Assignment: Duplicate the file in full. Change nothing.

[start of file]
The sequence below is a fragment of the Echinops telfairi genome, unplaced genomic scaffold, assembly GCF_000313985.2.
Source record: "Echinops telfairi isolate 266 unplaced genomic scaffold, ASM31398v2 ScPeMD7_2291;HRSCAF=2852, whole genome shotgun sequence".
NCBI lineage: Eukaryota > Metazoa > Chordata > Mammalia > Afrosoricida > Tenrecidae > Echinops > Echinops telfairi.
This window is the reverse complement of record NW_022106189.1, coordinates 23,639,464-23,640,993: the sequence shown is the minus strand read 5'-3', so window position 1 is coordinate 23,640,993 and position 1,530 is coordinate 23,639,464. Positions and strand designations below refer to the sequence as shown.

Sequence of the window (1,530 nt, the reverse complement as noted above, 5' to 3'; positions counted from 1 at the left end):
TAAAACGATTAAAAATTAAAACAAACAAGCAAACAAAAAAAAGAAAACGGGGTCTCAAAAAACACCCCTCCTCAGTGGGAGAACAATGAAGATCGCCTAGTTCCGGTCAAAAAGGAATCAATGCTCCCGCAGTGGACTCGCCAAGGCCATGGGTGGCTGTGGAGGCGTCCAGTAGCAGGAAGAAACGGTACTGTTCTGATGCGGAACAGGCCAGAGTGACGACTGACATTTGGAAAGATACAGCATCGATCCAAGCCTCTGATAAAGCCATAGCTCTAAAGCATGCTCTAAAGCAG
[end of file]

The sequence below is a fragment of the Echinops telfairi genome, unplaced genomic scaffold, assembly GCF_000313985.2.
Source record: "Echinops telfairi isolate 266 unplaced genomic scaffold, ASM31398v2 ScPeMD7_2291;HRSCAF=2852, whole genome shotgun sequence".
NCBI lineage: Eukaryota > Metazoa > Chordata > Mammalia > Afrosoricida > Tenrecidae > Echinops > Echinops telfairi.
This window is the reverse complement of record NW_022106189.1, coordinates 23,639,464-23,640,993: the sequence shown is the minus strand read 5'-3', so window position 1 is coordinate 23,640,993 and position 1,530 is coordinate 23,639,464. Positions and strand designations below refer to the sequence as shown.

Sequence of the window (1,530 nt, the reverse complement as noted above, 5' to 3'; positions counted from 1 at the left end):
TAAAACGATTAAAAATTAAAACAAACAAGCAAACAAAAAAAAGAAAACGGGGTCTCAAAAAACACCCCTCCTCAGTGGGAGAACAATGAAGATCGCCTAGTTCCGGTCAAAAAGGAATCAATGCTCCCGCAGTGGACTCGCCAAGGCCATGGGTGGCTGTGGAGGCGTCCAGTAGCAGGAAGAAACGGTACTGTTCTGATGCGGAACAGGCCAGAGTGACGACTGACATTTGGAAAGATACAGCATCGATCCAAGCCTCTGATAAAGCCATAGCTCTAAAGCATGCTCTAAAGCAG